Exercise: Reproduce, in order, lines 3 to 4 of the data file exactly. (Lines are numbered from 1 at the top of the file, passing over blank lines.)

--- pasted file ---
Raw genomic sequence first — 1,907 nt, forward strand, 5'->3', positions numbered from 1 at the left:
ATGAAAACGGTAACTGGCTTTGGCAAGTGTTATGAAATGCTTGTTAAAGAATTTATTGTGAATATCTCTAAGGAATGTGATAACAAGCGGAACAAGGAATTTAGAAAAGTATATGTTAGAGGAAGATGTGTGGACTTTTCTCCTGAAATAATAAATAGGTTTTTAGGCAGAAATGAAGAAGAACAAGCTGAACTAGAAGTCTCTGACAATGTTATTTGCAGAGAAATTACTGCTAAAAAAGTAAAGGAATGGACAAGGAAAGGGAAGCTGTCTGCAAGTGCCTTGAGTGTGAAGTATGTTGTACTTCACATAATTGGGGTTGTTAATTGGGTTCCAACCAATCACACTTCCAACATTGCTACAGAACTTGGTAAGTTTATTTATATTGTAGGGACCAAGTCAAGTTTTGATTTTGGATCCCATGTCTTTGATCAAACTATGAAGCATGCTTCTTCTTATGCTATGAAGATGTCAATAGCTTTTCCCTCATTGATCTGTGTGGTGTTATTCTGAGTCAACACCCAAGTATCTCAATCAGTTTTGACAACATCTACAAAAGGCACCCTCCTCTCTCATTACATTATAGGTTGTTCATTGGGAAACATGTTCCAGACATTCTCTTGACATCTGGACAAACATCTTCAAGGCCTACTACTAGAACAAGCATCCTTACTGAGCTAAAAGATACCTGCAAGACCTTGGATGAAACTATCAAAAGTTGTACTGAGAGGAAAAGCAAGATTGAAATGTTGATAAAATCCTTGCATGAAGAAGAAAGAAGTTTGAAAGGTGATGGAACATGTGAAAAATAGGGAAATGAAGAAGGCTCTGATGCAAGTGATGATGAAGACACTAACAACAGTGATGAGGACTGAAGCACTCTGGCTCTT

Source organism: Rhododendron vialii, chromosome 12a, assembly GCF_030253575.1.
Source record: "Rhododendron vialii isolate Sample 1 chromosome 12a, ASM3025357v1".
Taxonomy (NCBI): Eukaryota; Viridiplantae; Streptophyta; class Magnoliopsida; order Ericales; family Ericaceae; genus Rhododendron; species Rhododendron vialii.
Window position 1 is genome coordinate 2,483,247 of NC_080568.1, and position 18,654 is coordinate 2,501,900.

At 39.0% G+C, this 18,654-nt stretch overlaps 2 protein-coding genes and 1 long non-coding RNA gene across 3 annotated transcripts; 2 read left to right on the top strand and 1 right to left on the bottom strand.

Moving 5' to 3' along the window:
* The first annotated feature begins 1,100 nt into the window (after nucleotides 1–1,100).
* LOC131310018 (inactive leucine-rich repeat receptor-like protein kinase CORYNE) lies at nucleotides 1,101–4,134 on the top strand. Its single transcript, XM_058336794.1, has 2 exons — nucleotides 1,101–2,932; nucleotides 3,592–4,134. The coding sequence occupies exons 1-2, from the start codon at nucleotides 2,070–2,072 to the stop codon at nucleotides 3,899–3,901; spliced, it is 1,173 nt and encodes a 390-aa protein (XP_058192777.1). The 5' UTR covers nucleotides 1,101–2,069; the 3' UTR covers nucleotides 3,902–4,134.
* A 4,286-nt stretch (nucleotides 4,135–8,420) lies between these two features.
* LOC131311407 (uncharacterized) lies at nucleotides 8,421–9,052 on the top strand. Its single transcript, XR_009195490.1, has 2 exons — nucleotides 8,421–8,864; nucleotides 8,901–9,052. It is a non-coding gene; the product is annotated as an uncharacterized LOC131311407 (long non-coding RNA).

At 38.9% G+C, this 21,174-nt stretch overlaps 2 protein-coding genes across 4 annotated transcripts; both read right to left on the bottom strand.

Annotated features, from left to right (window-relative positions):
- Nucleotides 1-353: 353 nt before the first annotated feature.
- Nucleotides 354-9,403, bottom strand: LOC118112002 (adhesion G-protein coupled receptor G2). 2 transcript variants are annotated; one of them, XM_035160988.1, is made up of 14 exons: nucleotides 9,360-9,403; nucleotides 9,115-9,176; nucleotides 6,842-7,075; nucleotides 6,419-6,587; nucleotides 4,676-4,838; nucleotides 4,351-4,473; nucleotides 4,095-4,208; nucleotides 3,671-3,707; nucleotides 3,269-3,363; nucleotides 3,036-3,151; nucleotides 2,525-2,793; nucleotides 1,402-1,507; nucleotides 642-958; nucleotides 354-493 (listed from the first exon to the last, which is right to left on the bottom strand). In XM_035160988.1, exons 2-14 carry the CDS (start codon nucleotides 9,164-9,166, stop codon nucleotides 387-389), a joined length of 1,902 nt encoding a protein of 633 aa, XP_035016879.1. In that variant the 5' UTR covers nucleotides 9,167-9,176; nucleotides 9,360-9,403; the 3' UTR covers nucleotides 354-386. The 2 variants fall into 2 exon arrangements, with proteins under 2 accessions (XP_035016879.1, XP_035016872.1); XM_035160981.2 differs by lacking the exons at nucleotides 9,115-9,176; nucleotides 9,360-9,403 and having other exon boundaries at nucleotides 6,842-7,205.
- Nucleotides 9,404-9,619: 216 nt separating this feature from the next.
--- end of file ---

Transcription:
Source organism: Rhododendron vialii, chromosome 12a, assembly GCF_030253575.1.
Source record: "Rhododendron vialii isolate Sample 1 chromosome 12a, ASM3025357v1".